There are several effective methods for reflecting. They include discussing your thoughts with a small group, bouncing your ideas off another person, or e-mailing your views to fellow learners and teachers. One of the best ways to learn to reflect is through the use of a journal. A journal is not just a collection of emotional reactions. It should include your feelings about the material, but it should also contain a serious consideration of alternative viewpoints or competing voices. In other words, use reflection when you find yourself at a crossroads between two points of view. Learn to state your current thinking on a particular topic and then write down an alternative-viewpoint as well. For example, you may have learned that advice giving is a very helpful technique in dealing with friends and families. In this book, it is rather strongly stated that you should consider retiring this skill for now because it is not very effective and can, at times, be dangerous. Before deciding on this dilemma, perhaps you could write a bit on the virtues of each argument instead of blindly accepting my premise or rigidly sticking to your own point of view. See if there is a way to integrate these divergent positions.
There is a Japanese exercise called "the pillow technique" that illustrates good reflective thinking. Each corner of the pillow represents an area to ponder when a controversy arises. The exercise begins when you can identify two contrasting viewpoints on a topic; A is true or B is true. For example, A = giving advice is extremely helpful, and B = giving advice is not helpful. In reflecting on the issue, move methodically from one corner of the pillow to the next, giving each point of view due consideration. In the first corner, think of all the reasons you believe that giving advice is extremely helpful. In the second corner, think of all the reasons why advice is not helpful. At the third corner, think of all the reasons why neither A nor B is true, and finally in the fourth corner, list all the ways that A and B might both be true.
Of course, it is not necessary to go through this entire process when you reflect on the material in this book. But it should be a conscious process for which you set aside time. That is why Journal Starters have been included in each chapter. If you wish, you can choose one of the starters and write a new journal entry for each chapter as you go along. Alternatively, you can choose to write in your journal when you experience a conflict or wish to test out a new idea. Try to write about those things that interest, excite, or trouble you. Share your writings with others and reflect together.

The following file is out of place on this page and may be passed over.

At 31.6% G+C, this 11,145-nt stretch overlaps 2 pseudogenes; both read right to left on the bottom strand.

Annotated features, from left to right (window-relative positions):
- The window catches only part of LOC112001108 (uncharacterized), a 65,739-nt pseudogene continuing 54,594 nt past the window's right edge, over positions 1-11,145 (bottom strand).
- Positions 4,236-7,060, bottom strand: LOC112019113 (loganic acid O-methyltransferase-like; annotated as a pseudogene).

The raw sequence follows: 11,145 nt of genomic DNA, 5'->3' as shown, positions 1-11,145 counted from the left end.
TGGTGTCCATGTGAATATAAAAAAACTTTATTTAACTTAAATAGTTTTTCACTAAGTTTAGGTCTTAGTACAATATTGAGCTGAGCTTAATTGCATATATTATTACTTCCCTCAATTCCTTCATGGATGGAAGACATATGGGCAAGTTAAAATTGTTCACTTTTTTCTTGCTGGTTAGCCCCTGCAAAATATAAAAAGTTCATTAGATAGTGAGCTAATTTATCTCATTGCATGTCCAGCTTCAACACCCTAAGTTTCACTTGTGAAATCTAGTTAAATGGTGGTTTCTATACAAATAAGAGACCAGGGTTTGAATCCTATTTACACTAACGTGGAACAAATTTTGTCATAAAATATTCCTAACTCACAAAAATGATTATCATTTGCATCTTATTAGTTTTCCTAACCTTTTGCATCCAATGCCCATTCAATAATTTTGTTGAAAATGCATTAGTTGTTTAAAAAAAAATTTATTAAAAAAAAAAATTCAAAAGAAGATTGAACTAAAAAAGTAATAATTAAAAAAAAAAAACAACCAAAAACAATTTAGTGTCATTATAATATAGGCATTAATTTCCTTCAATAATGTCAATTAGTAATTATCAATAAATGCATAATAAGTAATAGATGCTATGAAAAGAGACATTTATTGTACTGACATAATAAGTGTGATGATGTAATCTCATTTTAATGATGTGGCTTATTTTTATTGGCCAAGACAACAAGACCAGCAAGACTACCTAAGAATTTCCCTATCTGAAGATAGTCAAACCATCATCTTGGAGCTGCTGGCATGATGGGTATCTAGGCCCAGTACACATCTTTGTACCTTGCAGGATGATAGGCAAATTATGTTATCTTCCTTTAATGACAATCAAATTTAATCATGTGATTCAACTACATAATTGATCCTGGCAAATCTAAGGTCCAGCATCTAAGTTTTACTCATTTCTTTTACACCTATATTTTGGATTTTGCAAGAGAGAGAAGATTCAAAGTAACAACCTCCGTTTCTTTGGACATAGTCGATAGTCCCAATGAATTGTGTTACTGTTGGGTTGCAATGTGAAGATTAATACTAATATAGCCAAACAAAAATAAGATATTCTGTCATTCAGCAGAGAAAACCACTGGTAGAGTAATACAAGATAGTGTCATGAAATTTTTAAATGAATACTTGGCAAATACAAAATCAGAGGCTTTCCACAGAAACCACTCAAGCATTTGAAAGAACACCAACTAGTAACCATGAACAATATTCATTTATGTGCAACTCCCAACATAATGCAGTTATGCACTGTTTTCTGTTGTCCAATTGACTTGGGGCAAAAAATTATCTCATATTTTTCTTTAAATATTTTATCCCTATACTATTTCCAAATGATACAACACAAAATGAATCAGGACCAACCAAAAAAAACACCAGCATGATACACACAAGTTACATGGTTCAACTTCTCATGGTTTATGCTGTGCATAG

Organization of the Book
This book contains 15 chapters and teaches 21 basic building block skills and several more advanced skills as well. Chapters 1 and 2 introduce you to the book, its organization, and its approach. Chapter 3 delves deeply into the therapeutic relationship, perhaps the most important ingredient for producing change. Chapter 4, new to this edition, introduces the topic of differences between helper and client that create challenges and barriers. Chapters 5, 6, 7, and 8 teach the basic helping skills, including nonverbal skills, opening skills, reflecting, and advanced reflecting. Chapter 9, entitled "Challenging Skills," teaches how to give feedback and how to confront inconsistencies in a client's story. Chapter 10 is an overview of basic assessment techniques to collect data and gain a clearer picture of the client and the client's problems. Chapter 11 adds goal-setting skills so that you can narrow down the list of client issues and focus on the host important. Chapter 12 is called "Solution Skills." Solution skills are techniques to assist clients in creatively solving problems. Chapter 13, "Outcome Evaluation and Termination Skills," explains how to set and measure outcomes and how to deal with the final phase of the helping relationship. The final two chapters of the book, Chapters 14 and 15, are organized around curative, or "therapeutic," factors. These are the "megaskills" that helpers from different persuasions commonly use to enhance client growth. In this book, we describe six factors. The first is the therapeutic relationship, which is covered in Chapter 3. It is so important that I decided to address this early in the book. The remaining curative factors are enhancing efficacy and self-esteem (Chapter 14), practicing new behaviors (Chapter 14), lowering and raising emotional arousal (Chapter 15), activating client expectations, motivation, and hope (Chapter 15), and providing new learning experiences (Chapter 15). Under each of these therapeutic factors, you will learn standard helping techniques such as role-playing, relaxation, and refraining. Although these techniques are more advanced, once you have established the foundation with the building blocks, you will be ready to construct these more elaborate methods.